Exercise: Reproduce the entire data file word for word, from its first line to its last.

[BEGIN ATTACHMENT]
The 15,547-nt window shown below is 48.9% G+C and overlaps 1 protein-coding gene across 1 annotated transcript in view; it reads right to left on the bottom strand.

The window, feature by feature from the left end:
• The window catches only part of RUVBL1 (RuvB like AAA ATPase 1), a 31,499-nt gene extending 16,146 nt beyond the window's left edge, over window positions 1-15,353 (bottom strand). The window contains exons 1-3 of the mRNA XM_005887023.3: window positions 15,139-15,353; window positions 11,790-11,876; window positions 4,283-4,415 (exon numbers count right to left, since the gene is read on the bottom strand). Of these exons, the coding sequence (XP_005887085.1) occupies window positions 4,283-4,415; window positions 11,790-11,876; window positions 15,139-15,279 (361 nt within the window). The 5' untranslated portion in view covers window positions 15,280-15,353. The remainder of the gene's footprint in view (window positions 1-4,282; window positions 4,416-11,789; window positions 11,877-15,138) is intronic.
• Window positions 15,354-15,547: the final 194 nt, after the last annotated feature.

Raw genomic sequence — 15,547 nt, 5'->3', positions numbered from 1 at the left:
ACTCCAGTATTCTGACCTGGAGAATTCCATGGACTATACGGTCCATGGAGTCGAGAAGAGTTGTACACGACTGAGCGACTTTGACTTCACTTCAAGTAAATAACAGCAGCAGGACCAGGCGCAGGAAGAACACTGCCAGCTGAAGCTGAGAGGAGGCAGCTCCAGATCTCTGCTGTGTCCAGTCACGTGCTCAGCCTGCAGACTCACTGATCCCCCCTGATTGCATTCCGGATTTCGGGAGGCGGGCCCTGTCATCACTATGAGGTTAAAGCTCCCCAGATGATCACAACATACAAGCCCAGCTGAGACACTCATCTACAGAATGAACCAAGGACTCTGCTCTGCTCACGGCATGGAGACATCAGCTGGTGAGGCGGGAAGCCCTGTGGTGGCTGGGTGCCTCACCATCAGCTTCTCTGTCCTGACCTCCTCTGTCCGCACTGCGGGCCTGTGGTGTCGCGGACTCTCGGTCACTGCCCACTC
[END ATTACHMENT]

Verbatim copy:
The 15,547-nt window shown below is 48.9% G+C and overlaps 1 protein-coding gene across 1 annotated transcript in view; it reads right to left on the bottom strand.

The window, feature by feature from the left end:
• The window catches only part of RUVBL1 (RuvB like AAA ATPase 1), a 31,499-nt gene extending 16,146 nt beyond the window's left edge, over window positions 1-15,353 (bottom strand). The window contains exons 1-3 of the mRNA XM_005887023.3: window positions 15,139-15,353; window positions 11,790-11,876; window positions 4,283-4,415 (exon numbers count right to left, since the gene is read on the bottom strand). Of these exons, the coding sequence (XP_005887085.1) occupies window positions 4,283-4,415; window positions 11,790-11,876; window positions 15,139-15,279 (361 nt within the window). The 5' untranslated portion in view covers window positions 15,280-15,353. The remainder of the gene's footprint in view (window positions 1-4,282; window positions 4,416-11,789; window positions 11,877-15,138) is intronic.
• Window positions 15,354-15,547: the final 194 nt, after the last annotated feature.

Raw genomic sequence — 15,547 nt, 5'->3', positions numbered from 1 at the left:
ACTCCAGTATTCTGACCTGGAGAATTCCATGGACTATACGGTCCATGGAGTCGAGAAGAGTTGTACACGACTGAGCGACTTTGACTTCACTTCAAGTAAATAACAGCAGCAGGACCAGGCGCAGGAAGAACACTGCCAGCTGAAGCTGAGAGGAGGCAGCTCCAGATCTCTGCTGTGTCCAGTCACGTGCTCAGCCTGCAGACTCACTGATCCCCCCTGATTGCATTCCGGATTTCGGGAGGCGGGCCCTGTCATCACTATGAGGTTAAAGCTCCCCAGATGATCACAACATACAAGCCCAGCTGAGACACTCATCTACAGAATGAACCAAGGACTCTGCTCTGCTCACGGCATGGAGACATCAGCTGGTGAGGCGGGAAGCCCTGTGGTGGCTGGGTGCCTCACCATCAGCTTCTCTGTCCTGACCTCCTCTGTCCGCACTGCGGGCCTGTGGTGTCGCGGACTCTCGGTCACTGCCCACTC